Chances are you've attended at least one concert over the past 12 months, but chances are much higher that you've acquired at least one piece of merchandise to support your favorite artist over that same time period. From Justin Bieber and The Weeknd's exclusive collections for mass retailers Forever 21 and Urban Outfitters, respectively, to Harry Styles and Beyoncé's newly stocked online shops, the industry's obsession with merch hit a fever pitch this year — and it shows no sign of slowing down.
The latest addition to the market comes from music and lyrics annotation site Genius, which dropped a capsule collection inspired by the most iconic artists, songs and lyrics of 2017 on Friday. The five-piece range is a follow-up to the 1997-inspired line it released earlier this year, and it celebrates chart toppers from Frank Ocean, SZA, Lil Uzi Vert, Kendrick Lamar and Bieber that will likely remain in heavy rotation through 2018 and beyond.
"We considered a variety of factors when picking the songs we'd translate into this collection," Genius's Creative Lead Lila Murphy said of the design process via email."We wanted a range of moods, genres and lyrical phrases to reflect the year in music, and we wanted songs that had really come to life on Genius." Among the top-viewed lyrics on Genius this year was "Humble" by Lamar, while the Bieber remix of "Despacito" became the site's number one song of all time, which is why they're among the tracks commemorated in the collection. Lil Uzi Vert's "XO Tour Llif3" features one of the most memorable (and misunderstood) lines of the year, "All my friends are dead"; Ocean name-drops a Picasso that sold for $104.2 million at auction in "Slide"; and SZA's "The Weekend" helped the newcomer become a household name (and score a Grammy nomination). The merch is priced from $30-$60, and because the designs are rather abstract, only real heads are expected to catch the lyrical references at first glance. (For instance, the aforementioned "all my friends are dead" line is a reference to dead presidents, which is why money is incorporated into the graphic.)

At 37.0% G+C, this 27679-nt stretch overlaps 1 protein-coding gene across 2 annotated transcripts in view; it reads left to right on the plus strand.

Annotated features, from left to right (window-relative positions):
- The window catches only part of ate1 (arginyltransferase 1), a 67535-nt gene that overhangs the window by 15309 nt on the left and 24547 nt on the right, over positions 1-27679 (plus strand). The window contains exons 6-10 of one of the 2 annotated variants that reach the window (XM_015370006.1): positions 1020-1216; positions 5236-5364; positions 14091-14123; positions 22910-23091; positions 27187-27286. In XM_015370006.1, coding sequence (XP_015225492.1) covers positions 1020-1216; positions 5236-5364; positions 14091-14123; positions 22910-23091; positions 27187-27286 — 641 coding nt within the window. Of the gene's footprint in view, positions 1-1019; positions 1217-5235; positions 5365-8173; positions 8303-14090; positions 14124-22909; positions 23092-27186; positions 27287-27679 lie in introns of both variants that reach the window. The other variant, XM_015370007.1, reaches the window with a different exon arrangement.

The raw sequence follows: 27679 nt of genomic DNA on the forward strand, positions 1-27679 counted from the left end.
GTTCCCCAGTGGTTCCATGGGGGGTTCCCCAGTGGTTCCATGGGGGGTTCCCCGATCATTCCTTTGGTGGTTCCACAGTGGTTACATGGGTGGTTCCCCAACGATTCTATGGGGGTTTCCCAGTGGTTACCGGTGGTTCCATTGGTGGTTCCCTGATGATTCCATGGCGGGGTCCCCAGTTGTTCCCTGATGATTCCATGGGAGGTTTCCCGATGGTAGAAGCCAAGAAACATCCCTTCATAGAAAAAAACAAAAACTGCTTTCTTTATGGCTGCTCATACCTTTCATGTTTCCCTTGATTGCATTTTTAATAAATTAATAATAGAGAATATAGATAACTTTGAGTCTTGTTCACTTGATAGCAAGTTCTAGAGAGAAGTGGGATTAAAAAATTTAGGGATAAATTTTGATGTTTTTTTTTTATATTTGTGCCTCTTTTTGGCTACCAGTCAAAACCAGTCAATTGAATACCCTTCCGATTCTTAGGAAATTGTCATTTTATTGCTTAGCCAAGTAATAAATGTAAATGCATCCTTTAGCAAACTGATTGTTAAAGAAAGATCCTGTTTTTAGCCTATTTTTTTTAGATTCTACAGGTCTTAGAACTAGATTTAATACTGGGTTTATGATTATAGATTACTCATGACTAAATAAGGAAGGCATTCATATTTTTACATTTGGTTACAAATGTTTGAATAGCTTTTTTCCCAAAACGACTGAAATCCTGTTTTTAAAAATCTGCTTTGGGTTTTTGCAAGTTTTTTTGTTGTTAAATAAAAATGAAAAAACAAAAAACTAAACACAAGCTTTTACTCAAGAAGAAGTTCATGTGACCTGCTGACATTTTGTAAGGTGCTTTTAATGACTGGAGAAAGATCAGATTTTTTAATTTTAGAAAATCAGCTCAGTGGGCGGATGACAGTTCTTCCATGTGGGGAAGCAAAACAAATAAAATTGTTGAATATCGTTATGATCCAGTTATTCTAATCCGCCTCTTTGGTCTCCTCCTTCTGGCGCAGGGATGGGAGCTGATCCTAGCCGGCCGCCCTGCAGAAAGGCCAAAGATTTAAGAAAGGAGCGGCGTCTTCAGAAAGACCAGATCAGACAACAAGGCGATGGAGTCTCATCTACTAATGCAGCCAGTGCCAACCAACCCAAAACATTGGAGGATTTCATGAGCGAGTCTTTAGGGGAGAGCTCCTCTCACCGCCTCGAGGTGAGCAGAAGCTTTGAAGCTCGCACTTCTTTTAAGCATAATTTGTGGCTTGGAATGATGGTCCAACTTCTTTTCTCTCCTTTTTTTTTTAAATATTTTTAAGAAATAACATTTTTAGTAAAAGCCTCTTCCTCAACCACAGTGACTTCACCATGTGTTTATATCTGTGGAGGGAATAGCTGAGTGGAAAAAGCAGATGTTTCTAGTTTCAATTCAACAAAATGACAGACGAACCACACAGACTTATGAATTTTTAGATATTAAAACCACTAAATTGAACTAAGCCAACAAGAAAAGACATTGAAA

While it can be argued that fashion has hit peak merch, Murphy believes that the phenomenon will only continue to grow, albeit in new forms. "The desire to connect with and 'collect' your favorite music and artists has been around since before the Elvis, Beatlemania and Jackson 5 eras, and it will always be there," she explained. "That said, the pressure is on for artists, their teams and the industry to keep experimenting — what's next after the streetwear pop-up as we know it fades? I'm excited by how we're approaching merch as another way of storytelling and community-building on Genius, and you're going to see us exploring this storytelling around music in other real-life ways, too."